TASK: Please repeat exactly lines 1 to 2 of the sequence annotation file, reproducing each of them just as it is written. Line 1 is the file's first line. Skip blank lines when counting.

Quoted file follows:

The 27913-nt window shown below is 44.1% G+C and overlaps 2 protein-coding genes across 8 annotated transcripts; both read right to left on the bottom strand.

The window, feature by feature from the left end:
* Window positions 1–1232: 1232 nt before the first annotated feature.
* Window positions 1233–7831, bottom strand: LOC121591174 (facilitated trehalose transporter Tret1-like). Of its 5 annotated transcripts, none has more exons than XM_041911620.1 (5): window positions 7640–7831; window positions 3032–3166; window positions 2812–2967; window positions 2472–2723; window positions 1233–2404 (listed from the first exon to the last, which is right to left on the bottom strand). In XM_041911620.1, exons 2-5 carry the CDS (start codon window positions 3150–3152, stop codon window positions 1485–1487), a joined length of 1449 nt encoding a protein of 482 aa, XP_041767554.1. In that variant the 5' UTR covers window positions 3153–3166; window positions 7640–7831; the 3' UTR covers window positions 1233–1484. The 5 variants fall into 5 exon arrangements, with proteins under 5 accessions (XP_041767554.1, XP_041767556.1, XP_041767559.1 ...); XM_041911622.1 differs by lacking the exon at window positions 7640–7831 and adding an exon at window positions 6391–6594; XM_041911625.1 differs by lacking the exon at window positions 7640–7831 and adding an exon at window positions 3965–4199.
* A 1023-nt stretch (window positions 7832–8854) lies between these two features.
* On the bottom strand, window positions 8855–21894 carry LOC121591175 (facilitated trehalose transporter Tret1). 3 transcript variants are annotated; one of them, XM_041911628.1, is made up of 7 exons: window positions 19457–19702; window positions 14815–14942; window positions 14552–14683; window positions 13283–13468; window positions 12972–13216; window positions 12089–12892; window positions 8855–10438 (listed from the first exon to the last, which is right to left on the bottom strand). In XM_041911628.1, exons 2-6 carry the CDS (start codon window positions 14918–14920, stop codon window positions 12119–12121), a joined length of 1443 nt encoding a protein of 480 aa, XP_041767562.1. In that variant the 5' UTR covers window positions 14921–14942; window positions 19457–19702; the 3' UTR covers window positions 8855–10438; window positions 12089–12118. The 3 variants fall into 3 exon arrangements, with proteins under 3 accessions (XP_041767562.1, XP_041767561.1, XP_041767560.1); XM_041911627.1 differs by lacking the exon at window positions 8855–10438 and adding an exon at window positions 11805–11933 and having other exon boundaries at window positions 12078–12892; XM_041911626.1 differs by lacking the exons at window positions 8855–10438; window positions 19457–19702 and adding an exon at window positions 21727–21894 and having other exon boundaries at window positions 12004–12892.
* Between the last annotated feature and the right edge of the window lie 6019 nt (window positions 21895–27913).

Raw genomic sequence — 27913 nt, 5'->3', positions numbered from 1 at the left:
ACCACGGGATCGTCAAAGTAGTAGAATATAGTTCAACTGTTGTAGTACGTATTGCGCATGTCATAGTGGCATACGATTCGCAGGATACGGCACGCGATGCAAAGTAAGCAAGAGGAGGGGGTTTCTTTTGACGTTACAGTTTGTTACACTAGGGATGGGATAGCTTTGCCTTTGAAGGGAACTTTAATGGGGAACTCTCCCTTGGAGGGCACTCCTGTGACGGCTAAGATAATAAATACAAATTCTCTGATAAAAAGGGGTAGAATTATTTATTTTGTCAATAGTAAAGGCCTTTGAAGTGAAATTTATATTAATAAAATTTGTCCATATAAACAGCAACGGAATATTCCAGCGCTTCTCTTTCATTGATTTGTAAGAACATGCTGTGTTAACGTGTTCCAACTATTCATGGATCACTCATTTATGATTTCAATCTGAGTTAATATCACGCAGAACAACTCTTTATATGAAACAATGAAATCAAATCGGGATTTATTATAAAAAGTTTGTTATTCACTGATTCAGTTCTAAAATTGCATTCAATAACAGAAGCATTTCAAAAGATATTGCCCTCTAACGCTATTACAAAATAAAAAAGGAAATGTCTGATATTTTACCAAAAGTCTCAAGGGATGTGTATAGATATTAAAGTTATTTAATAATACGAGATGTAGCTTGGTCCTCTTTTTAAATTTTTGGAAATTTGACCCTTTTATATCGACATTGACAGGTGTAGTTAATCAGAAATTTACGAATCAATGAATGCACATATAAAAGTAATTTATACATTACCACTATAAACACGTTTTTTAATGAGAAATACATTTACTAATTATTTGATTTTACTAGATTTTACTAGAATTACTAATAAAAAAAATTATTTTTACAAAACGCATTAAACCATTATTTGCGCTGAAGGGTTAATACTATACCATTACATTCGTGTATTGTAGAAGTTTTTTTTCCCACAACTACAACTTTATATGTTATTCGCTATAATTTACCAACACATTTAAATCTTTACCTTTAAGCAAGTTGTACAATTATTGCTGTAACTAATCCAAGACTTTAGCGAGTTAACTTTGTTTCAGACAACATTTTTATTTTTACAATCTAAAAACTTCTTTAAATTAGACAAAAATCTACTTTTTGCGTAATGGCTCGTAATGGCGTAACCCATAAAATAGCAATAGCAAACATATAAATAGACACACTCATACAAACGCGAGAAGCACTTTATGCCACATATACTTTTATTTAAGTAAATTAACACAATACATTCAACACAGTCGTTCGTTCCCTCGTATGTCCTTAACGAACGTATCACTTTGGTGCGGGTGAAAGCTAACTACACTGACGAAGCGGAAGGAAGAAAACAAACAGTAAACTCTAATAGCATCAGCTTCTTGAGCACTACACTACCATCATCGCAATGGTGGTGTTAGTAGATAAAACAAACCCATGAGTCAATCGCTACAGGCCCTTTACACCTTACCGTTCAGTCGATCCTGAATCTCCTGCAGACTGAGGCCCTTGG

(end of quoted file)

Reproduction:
The 27913-nt window shown below is 44.1% G+C and overlaps 2 protein-coding genes across 8 annotated transcripts; both read right to left on the bottom strand.

The window, feature by feature from the left end: